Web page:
The paper is full of commitments to basic American principles like the rule of law, equal rights and freedom of religion and the press – all held up as a “lasting force for good in the world” – but all under attack in various guises incessantly by Trump and his subordinates. He has denigrated federal judges, Muslims, the independent media and the work of the special prosecutor, Robert Mueller.
Trump also underscores – in the strategic paper at least – the significance of allies, partners and leading international/multinational organizations to global security. But on a daily basis, in words and deeds he belittles their contribution and authority in international affairs, and instead gloats of America’s primacy, reducing other nations and institutions to secondary status. He ceaselessly boasts of his “America First” policy and expects other nations to bow down to his self-aggrandizement and bombast. His grand policy has already cost America world-wide support and also isolated it in many vital areas, including trade and climate change. The US is increasingly regarded as a superpower in decline. Little does Trump realize that he is perceived as the proverbial ‘Emperor in his ‘new’ clothes’.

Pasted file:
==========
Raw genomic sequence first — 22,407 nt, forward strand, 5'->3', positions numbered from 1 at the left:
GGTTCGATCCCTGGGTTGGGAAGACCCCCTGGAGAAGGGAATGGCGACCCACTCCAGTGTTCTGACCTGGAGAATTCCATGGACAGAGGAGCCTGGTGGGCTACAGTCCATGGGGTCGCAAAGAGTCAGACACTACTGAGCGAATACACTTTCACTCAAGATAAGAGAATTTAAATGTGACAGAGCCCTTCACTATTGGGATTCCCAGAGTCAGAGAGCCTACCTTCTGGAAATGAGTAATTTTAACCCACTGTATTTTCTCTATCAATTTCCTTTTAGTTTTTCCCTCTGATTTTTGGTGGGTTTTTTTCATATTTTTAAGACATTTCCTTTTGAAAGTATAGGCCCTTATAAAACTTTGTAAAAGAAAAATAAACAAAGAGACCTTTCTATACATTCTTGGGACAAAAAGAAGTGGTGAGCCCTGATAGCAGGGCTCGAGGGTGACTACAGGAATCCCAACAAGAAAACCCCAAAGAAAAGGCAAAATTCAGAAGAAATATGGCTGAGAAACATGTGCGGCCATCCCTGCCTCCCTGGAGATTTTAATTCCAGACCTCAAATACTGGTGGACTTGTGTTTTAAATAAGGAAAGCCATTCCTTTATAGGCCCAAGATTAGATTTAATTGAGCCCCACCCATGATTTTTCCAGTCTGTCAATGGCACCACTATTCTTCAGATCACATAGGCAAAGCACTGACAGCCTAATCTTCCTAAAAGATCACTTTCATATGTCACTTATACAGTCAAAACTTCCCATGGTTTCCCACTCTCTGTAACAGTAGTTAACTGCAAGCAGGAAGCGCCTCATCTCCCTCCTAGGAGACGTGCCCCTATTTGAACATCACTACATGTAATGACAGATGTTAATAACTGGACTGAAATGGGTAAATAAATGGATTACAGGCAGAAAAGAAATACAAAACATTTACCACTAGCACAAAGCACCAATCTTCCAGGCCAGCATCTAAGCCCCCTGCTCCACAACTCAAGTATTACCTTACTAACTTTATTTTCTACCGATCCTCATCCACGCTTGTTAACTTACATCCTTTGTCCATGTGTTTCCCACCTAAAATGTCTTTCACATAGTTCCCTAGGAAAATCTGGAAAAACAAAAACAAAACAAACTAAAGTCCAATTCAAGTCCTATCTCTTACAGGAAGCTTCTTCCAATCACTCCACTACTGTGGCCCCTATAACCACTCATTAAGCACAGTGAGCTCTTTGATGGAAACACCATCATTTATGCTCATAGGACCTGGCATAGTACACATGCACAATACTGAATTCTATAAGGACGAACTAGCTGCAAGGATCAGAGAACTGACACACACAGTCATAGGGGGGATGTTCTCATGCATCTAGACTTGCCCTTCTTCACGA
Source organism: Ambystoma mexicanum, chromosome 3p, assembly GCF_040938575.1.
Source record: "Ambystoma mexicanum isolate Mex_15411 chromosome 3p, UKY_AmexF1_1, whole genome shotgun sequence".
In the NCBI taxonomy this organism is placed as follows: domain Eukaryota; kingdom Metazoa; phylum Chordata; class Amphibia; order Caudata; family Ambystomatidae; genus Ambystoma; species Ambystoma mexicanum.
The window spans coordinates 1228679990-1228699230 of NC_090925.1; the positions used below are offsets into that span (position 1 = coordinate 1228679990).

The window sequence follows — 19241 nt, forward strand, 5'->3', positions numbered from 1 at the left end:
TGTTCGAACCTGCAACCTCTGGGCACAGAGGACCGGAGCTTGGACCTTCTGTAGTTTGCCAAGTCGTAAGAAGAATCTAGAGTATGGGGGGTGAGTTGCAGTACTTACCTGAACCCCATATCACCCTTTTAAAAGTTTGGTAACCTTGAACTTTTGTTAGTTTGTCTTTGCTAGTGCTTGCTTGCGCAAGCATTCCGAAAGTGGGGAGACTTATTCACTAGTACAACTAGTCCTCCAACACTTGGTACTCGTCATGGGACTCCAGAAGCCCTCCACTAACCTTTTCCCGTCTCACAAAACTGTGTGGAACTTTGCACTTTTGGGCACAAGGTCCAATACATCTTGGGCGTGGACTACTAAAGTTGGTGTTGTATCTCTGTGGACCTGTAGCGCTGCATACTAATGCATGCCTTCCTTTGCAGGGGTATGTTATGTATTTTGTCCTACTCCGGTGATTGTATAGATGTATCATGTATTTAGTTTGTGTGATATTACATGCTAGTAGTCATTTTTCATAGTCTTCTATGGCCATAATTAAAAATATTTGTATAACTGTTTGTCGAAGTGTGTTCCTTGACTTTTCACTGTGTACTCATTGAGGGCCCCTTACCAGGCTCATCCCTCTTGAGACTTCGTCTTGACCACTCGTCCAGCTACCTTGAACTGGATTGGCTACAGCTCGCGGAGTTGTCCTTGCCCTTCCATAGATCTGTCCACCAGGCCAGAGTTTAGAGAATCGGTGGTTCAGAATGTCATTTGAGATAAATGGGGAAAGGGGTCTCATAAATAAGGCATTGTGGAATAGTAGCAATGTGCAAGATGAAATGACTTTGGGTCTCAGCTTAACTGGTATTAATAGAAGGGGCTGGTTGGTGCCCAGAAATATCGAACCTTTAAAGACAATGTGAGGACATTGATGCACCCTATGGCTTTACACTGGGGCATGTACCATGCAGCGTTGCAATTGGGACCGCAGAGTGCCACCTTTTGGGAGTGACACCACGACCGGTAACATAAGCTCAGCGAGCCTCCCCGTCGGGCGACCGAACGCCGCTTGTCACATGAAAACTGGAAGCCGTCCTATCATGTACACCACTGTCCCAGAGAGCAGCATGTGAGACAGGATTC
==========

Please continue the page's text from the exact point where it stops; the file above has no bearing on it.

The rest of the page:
That the world does not take Trump and his administration very seriously came to the fore very dramatically last week Monday in the United Nations Security Council (UNSC) vote in the resolution demanding that the US overturn its decision to recognize Jerusalem as Israel’s capital and move its embassy there from Tel Aviv. Although the US used its veto power to stymie the measure, it was outclassed by the 14 other UNSC members (including the other four permanent members also with veto power) which voted in favour. Last week Thursday, however, the rejection and isolation of Trump was complete after the General Assembly, where no country has a veto, voted 128 to 9 with 35 abstentions (the remaining delegates of the total of 193 member states were absent!) to approve a similar resolution. And this in spite of stern warnings from Trump and his UN ambassador Nikki Haley that there would be reprisals ( cutting off economic, humanitarian and military funding) for countries that supported the motion. A senior diplomat from a Muslim country reacted to this succinctly: “States resort to such blatant bullying only when they know they do not have a moral or legal argument to convince others.